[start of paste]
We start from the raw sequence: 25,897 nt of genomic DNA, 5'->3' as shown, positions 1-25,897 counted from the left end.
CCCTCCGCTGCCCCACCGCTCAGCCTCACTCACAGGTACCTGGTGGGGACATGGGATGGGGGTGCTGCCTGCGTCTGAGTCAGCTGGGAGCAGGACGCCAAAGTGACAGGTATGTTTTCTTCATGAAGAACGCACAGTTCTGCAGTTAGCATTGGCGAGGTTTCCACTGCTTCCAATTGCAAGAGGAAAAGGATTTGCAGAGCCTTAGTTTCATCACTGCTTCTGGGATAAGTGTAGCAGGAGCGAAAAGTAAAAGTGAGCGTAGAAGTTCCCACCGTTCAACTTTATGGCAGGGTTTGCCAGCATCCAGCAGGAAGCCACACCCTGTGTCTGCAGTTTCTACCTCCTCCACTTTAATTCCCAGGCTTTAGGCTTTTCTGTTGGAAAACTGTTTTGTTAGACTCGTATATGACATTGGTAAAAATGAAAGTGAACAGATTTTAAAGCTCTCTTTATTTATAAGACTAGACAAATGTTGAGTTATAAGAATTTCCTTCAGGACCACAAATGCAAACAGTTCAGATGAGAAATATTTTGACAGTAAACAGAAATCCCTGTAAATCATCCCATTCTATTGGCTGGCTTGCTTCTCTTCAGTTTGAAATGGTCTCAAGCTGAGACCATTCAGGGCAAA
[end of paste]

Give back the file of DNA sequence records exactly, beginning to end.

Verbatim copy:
We start from the raw sequence: 25,897 nt of genomic DNA, 5'->3' as shown, positions 1-25,897 counted from the left end.
CCCTCCGCTGCCCCACCGCTCAGCCTCACTCACAGGTACCTGGTGGGGACATGGGATGGGGGTGCTGCCTGCGTCTGAGTCAGCTGGGAGCAGGACGCCAAAGTGACAGGTATGTTTTCTTCATGAAGAACGCACAGTTCTGCAGTTAGCATTGGCGAGGTTTCCACTGCTTCCAATTGCAAGAGGAAAAGGATTTGCAGAGCCTTAGTTTCATCACTGCTTCTGGGATAAGTGTAGCAGGAGCGAAAAGTAAAAGTGAGCGTAGAAGTTCCCACCGTTCAACTTTATGGCAGGGTTTGCCAGCATCCAGCAGGAAGCCACACCCTGTGTCTGCAGTTTCTACCTCCTCCACTTTAATTCCCAGGCTTTAGGCTTTTCTGTTGGAAAACTGTTTTGTTAGACTCGTATATGACATTGGTAAAAATGAAAGTGAACAGATTTTAAAGCTCTCTTTATTTATAAGACTAGACAAATGTTGAGTTATAAGAATTTCCTTCAGGACCACAAATGCAAACAGTTCAGATGAGAAATATTTTGACAGTAAACAGAAATCCCTGTAAATCATCCCATTCTATTGGCTGGCTTGCTTCTCTTCAGTTTGAAATGGTCTCAAGCTGAGACCATTCAGGGCAAA